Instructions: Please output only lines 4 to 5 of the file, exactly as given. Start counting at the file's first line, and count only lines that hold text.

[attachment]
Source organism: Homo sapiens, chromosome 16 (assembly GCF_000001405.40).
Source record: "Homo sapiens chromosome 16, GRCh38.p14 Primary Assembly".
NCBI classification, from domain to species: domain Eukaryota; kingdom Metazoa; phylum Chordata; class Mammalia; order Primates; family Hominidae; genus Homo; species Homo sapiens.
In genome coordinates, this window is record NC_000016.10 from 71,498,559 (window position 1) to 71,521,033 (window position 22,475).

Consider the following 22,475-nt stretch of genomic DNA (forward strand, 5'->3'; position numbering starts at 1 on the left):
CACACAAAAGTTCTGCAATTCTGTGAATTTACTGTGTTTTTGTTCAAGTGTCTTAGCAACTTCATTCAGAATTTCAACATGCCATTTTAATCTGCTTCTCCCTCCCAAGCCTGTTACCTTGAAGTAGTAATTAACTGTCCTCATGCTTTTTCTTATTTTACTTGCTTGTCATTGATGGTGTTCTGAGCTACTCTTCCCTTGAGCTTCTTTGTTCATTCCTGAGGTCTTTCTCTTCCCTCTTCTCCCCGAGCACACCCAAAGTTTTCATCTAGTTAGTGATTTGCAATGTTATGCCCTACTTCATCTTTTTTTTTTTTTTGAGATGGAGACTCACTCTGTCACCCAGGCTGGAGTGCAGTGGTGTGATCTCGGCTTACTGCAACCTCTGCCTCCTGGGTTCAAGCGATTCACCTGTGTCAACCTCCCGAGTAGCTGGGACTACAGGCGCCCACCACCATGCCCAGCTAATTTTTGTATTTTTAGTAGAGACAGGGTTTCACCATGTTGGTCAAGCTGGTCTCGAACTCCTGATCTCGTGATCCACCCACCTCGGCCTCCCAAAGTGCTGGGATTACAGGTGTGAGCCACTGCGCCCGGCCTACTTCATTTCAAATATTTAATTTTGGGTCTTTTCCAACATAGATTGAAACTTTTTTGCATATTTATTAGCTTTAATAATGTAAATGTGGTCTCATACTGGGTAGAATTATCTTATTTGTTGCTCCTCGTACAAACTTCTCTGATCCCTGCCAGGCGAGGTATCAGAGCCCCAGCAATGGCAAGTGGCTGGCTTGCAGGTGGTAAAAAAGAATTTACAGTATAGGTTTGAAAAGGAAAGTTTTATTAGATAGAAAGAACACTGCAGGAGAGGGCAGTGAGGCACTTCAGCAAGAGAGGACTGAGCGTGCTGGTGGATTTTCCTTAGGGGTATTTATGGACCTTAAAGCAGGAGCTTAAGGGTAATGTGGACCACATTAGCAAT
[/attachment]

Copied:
In genome coordinates, this window is record NC_000016.10 from 71,498,559 (window position 1) to 71,521,033 (window position 22,475).

Consider the following 22,475-nt stretch of genomic DNA (forward strand, 5'->3'; position numbering starts at 1 on the left):